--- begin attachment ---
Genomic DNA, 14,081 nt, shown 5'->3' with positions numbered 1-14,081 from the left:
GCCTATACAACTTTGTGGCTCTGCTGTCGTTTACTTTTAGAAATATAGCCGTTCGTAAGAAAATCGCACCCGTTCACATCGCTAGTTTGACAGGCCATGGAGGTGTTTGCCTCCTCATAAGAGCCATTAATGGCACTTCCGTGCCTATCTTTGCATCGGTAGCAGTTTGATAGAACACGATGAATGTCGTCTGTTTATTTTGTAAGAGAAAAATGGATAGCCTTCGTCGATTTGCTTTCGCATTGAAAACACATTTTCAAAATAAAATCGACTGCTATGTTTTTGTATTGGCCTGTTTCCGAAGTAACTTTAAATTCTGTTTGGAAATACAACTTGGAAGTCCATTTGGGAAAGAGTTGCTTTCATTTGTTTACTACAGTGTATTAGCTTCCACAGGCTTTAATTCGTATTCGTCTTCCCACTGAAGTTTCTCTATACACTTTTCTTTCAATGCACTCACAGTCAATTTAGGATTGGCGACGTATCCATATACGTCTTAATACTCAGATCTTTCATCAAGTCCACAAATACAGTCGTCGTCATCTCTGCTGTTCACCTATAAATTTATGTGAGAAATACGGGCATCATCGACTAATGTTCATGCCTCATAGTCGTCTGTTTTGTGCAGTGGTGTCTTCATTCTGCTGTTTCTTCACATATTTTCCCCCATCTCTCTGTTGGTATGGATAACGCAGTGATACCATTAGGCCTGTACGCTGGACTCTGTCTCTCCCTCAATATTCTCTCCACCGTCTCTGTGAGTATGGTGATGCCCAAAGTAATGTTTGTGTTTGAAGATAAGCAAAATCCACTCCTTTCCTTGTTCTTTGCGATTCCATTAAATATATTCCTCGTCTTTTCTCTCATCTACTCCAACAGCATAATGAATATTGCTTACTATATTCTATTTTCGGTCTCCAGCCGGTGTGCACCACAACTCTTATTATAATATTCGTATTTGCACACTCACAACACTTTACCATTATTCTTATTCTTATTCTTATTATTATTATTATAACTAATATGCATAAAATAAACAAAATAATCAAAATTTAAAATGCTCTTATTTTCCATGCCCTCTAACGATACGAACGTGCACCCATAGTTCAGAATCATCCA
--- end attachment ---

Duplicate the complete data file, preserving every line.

Genomic DNA, 14,081 nt, shown 5'->3' with positions numbered 1-14,081 from the left:
GCCTATACAACTTTGTGGCTCTGCTGTCGTTTACTTTTAGAAATATAGCCGTTCGTAAGAAAATCGCACCCGTTCACATCGCTAGTTTGACAGGCCATGGAGGTGTTTGCCTCCTCATAAGAGCCATTAATGGCACTTCCGTGCCTATCTTTGCATCGGTAGCAGTTTGATAGAACACGATGAATGTCGTCTGTTTATTTTGTAAGAGAAAAATGGATAGCCTTCGTCGATTTGCTTTCGCATTGAAAACACATTTTCAAAATAAAATCGACTGCTATGTTTTTGTATTGGCCTGTTTCCGAAGTAACTTTAAATTCTGTTTGGAAATACAACTTGGAAGTCCATTTGGGAAAGAGTTGCTTTCATTTGTTTACTACAGTGTATTAGCTTCCACAGGCTTTAATTCGTATTCGTCTTCCCACTGAAGTTTCTCTATACACTTTTCTTTCAATGCACTCACAGTCAATTTAGGATTGGCGACGTATCCATATACGTCTTAATACTCAGATCTTTCATCAAGTCCACAAATACAGTCGTCGTCATCTCTGCTGTTCACCTATAAATTTATGTGAGAAATACGGGCATCATCGACTAATGTTCATGCCTCATAGTCGTCTGTTTTGTGCAGTGGTGTCTTCATTCTGCTGTTTCTTCACATATTTTCCCCCATCTCTCTGTTGGTATGGATAACGCAGTGATACCATTAGGCCTGTACGCTGGACTCTGTCTCTCCCTCAATATTCTCTCCACCGTCTCTGTGAGTATGGTGATGCCCAAAGTAATGTTTGTGTTTGAAGATAAGCAAAATCCACTCCTTTCCTTGTTCTTTGCGATTCCATTAAATATATTCCTCGTCTTTTCTCTCATCTACTCCAACAGCATAATGAATATTGCTTACTATATTCTATTTTCGGTCTCCAGCCGGTGTGCACCACAACTCTTATTATAATATTCGTATTTGCACACTCACAACACTTTACCATTATTCTTATTCTTATTCTTATTATTATTATTATAACTAATATGCATAAAATAAACAAAATAATCAAAATTTAAAATGCTCTTATTTTCCATGCCCTCTAACGATACGAACGTGCACCCATAGTTCAGAATCATCCA